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Interior of a shelf freeze dryer

Save Money and Scale Your Freeze Drying with Pre-Owned Equipment

Used freeze dryers are plentiful, but there are some factors to weigh when intending to scale up with them

Holden Galusha

Holden Galusha is the associate editor for Lab Manager. He was a freelance contributing writer for Lab Manager before being invited to join the team full-time. Previously, he was the...

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There are freeze dryers of every size and configuration available on the used market, many of them from established dealers who confirm that they reach all specifications while still pricing them far below retail price. It’s entirely possible to scale your lab’s freeze-drying processes from recipe development to pilot-scale production with only used equipment, saving you tens of thousands of dollars with minimal risk. However, there are some key factors to keep in mind when shopping for pre-owned freeze dryers for recipe development and production.

Recipe development

Because high throughput capabilities aren’t needed, small benchtop freeze dryers are the best fit for developing recipes. A freeze dryer with a condenser 4.5 liters or less in size should more than suffice, and pre-owned units of that size are readily available from reputable sellers. Additionally, consider opting for a tray freeze dryer. Tray models are known for having more precise control over cycle parameters, which is ideal for recipe development.

While shopping for a used freeze dryer, look for rebuilt vacuum pumps as well. Rebuilt pumps perform at a level comparable to new pumps but are more affordable and have comparable lifespans, provided their preventative maintenance is kept up.

Finally, you should be prepared to buy new gaskets and manifold valves. While those parts should be intact if you buy from a reputable vendor, there’s a chance that they will be too corroded to adequately hold a vacuum or temperature, in which case you will have to replace them with new ones.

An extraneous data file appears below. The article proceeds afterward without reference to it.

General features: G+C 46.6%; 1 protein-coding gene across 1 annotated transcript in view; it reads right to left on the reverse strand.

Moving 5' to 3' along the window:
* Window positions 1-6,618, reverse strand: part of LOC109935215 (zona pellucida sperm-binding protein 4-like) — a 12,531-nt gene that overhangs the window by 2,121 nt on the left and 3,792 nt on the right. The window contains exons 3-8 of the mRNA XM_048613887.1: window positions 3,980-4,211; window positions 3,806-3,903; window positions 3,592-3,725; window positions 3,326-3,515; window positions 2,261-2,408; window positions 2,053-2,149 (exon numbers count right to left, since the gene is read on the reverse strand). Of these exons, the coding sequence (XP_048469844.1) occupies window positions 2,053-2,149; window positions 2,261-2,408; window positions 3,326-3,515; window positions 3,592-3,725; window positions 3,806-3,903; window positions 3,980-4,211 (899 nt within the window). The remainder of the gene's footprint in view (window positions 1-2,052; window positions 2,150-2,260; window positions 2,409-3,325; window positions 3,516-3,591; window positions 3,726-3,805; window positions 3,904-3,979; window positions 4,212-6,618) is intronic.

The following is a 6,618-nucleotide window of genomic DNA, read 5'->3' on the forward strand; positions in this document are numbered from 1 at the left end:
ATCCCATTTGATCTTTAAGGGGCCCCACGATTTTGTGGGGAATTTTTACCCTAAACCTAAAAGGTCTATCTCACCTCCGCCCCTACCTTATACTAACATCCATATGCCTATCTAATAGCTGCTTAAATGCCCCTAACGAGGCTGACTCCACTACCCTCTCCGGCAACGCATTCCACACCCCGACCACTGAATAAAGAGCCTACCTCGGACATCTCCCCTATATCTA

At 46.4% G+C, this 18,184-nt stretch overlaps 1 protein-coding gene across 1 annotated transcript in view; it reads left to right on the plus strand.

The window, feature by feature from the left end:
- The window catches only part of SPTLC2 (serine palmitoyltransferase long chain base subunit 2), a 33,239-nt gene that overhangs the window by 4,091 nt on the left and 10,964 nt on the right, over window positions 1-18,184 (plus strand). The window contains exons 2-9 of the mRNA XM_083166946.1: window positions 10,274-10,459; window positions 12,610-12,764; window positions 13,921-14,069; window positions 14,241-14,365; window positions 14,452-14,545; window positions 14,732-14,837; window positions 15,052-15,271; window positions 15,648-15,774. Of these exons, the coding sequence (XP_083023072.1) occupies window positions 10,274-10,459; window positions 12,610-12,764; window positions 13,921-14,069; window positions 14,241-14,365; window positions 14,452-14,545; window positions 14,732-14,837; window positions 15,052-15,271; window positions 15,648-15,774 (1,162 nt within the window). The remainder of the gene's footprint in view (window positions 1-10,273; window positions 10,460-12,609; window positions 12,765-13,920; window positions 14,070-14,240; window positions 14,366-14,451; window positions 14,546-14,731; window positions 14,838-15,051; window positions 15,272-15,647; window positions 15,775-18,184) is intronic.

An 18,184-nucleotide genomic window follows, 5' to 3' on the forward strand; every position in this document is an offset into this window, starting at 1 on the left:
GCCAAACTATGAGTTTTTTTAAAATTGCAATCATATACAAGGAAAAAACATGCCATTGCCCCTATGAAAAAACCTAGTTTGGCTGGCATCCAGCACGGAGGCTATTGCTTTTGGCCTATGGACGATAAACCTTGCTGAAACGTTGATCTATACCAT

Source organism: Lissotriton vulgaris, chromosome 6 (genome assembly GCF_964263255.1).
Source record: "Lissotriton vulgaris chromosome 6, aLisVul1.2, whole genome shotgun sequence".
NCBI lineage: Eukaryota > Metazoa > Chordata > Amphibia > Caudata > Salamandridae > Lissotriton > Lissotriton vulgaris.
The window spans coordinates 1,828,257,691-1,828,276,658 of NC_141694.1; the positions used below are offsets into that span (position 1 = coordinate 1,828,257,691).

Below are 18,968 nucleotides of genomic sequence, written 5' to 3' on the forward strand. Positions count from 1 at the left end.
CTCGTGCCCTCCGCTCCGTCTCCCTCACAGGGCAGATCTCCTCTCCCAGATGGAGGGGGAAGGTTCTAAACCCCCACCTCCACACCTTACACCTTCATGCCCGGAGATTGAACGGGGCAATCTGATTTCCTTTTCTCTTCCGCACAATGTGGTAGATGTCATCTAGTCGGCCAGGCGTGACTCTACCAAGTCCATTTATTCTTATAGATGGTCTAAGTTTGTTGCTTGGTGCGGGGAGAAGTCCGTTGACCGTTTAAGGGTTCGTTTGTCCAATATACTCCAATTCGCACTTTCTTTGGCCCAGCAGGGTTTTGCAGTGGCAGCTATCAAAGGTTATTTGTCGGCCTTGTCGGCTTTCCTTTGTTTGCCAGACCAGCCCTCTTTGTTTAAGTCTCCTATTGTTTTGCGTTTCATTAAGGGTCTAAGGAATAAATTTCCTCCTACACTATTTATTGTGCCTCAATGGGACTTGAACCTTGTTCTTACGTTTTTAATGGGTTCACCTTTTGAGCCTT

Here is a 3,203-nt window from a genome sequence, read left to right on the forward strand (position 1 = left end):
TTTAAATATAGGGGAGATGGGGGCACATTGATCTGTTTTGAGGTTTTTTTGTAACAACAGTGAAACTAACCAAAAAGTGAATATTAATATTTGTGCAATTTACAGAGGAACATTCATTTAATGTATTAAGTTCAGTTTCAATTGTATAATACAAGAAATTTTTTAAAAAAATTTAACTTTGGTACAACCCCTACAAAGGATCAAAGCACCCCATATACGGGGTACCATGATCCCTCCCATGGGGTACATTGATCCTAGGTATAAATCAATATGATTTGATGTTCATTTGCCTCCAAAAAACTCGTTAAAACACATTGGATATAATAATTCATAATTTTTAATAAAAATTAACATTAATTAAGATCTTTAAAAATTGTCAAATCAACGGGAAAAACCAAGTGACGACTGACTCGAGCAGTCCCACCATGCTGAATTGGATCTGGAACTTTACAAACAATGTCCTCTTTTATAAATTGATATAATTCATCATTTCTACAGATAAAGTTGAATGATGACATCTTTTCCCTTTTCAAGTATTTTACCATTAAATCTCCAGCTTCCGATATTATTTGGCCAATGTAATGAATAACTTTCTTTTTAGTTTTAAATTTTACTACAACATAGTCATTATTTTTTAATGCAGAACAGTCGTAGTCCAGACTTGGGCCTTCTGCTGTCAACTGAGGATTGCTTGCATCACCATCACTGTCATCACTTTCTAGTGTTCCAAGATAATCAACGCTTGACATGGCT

Scaling up to production

After finalizing your recipes, it’s time to scale up to production. The key consideration in scaling up is ensuring that the larger freeze dryer is as identical as possible to the recipe development freeze dryer. “If equivalent or similar equipment with good instrumentation is used, it is possible to design an optimized cycle including determination of process robust in the laboratory, and save time and money during the scale-up process,” says Stefan Schneid, PhD, in a technical brief about scaling up freeze drying cycles. According to Schneid, the “relevant structural features” consist of the chamber design (single or double), shelf heating and cooling rate, condenser temperature, and radiation effects from the walls and doors of the chamber.

Other factors to consider include condenser capacity, logged usage hours, and software availability.

Condenser capacity

The condenser capacity you need will depend on your scale of production. For light to moderate freeze drying, anything between six and 30 liters may suffice. If you need pilot-scale production, opt for a model with a 30- to 50-liter condenser.

Usage hours

Many freeze dryers are driven by microprocessor controls, which log the total usage hours of the unit as well. If the model you’re considering has a microprocessor, ask the vendor how many hours are logged on it. Generally, the unit with the fewest hours will have the longest remaining lifespan.

Software availability

Is the freeze dryer driven by a PC and software? If so, make sure that they are included with the unit. You should also contact the OEM to make sure they’ll sell you a license key for the software even though you didn’t buy the freeze dryer from them.

By carefully considering present and future needs, as well as a variety of technical factors, you can scale up your lyophilization processes with pre-owned freeze dryers to save thousands of dollars.